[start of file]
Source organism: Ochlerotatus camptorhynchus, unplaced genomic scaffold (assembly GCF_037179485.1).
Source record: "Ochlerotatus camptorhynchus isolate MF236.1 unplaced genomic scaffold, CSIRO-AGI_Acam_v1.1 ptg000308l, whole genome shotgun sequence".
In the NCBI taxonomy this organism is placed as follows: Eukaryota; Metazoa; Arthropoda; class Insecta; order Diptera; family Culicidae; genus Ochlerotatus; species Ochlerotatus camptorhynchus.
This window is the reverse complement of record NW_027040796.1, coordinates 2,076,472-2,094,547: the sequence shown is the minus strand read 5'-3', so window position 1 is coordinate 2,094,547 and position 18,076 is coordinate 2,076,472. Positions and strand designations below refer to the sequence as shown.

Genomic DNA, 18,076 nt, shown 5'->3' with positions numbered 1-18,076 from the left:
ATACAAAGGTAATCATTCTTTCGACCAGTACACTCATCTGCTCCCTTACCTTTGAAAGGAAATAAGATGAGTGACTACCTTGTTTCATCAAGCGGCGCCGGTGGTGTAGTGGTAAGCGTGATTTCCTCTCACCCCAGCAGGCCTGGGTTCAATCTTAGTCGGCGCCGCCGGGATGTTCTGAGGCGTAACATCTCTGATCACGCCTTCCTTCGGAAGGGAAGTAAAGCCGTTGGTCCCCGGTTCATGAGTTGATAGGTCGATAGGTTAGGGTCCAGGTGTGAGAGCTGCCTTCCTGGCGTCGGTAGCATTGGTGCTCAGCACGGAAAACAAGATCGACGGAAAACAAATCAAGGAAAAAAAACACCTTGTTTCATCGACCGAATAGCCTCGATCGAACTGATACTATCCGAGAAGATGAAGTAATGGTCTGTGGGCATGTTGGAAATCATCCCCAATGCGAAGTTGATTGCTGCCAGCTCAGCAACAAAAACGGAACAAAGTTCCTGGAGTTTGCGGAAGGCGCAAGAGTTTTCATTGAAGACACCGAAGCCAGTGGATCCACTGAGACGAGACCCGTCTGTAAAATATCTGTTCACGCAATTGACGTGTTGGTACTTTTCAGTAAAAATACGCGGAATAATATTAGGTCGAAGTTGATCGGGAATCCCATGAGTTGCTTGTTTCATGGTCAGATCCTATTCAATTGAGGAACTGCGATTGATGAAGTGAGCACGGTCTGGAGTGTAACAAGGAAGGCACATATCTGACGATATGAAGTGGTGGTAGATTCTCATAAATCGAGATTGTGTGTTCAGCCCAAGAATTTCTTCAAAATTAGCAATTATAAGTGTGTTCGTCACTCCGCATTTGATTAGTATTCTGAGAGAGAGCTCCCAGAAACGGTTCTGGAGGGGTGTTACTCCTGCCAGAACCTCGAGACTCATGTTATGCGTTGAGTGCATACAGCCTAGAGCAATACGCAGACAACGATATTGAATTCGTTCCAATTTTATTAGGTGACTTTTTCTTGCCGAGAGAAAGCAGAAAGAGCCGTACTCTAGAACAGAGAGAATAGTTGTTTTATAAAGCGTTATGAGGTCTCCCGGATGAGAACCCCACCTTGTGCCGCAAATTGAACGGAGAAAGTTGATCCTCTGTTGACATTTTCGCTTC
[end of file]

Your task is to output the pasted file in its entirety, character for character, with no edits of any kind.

Source organism: Ochlerotatus camptorhynchus, unplaced genomic scaffold (assembly GCF_037179485.1).
Source record: "Ochlerotatus camptorhynchus isolate MF236.1 unplaced genomic scaffold, CSIRO-AGI_Acam_v1.1 ptg000308l, whole genome shotgun sequence".
In the NCBI taxonomy this organism is placed as follows: Eukaryota; Metazoa; Arthropoda; class Insecta; order Diptera; family Culicidae; genus Ochlerotatus; species Ochlerotatus camptorhynchus.
This window is the reverse complement of record NW_027040796.1, coordinates 2,076,472-2,094,547: the sequence shown is the minus strand read 5'-3', so window position 1 is coordinate 2,094,547 and position 18,076 is coordinate 2,076,472. Positions and strand designations below refer to the sequence as shown.

Genomic DNA, 18,076 nt, shown 5'->3' with positions numbered 1-18,076 from the left:
ATACAAAGGTAATCATTCTTTCGACCAGTACACTCATCTGCTCCCTTACCTTTGAAAGGAAATAAGATGAGTGACTACCTTGTTTCATCAAGCGGCGCCGGTGGTGTAGTGGTAAGCGTGATTTCCTCTCACCCCAGCAGGCCTGGGTTCAATCTTAGTCGGCGCCGCCGGGATGTTCTGAGGCGTAACATCTCTGATCACGCCTTCCTTCGGAAGGGAAGTAAAGCCGTTGGTCCCCGGTTCATGAGTTGATAGGTCGATAGGTTAGGGTCCAGGTGTGAGAGCTGCCTTCCTGGCGTCGGTAGCATTGGTGCTCAGCACGGAAAACAAGATCGACGGAAAACAAATCAAGGAAAAAAAACACCTTGTTTCATCGACCGAATAGCCTCGATCGAACTGATACTATCCGAGAAGATGAAGTAATGGTCTGTGGGCATGTTGGAAATCATCCCCAATGCGAAGTTGATTGCTGCCAGCTCAGCAACAAAAACGGAACAAAGTTCCTGGAGTTTGCGGAAGGCGCAAGAGTTTTCATTGAAGACACCGAAGCCAGTGGATCCACTGAGACGAGACCCGTCTGTAAAATATCTGTTCACGCAATTGACGTGTTGGTACTTTTCAGTAAAAATACGCGGAATAATATTAGGTCGAAGTTGATCGGGAATCCCATGAGTTGCTTGTTTCATGGTCAGATCCTATTCAATTGAGGAACTGCGATTGATGAAGTGAGCACGGTCTGGAGTGTAACAAGGAAGGCACATATCTGACGATATGAAGTGGTGGTAGATTCTCATAAATCGAGATTGTGTGTTCAGCCCAAGAATTTCTTCAAAATTAGCAATTATAAGTGTGTTCGTCACTCCGCATTTGATTAGTATTCTGAGAGAGAGCTCCCAGAAACGGTTCTGGAGGGGTGTTACTCCTGCCAGAACCTCGAGACTCATGTTATGCGTTGAGTGCATACAGCCTAGAGCAATACGCAGACAACGATATTGAATTCGTTCCAATTTTATTAGGTGACTTTTTCTTGCCGAGAGAAAGCAGAAAGAGCCGTACTCTAGAACAGAGAGAATAGTTGTTTTATAAAGCGTTATGAGGTCTCCCGGATGAGAACCCCACCTTGTGCCGCAAATTGAACGGAGAAAGTTGATCCTCTGTTGACATTTTCGCTTC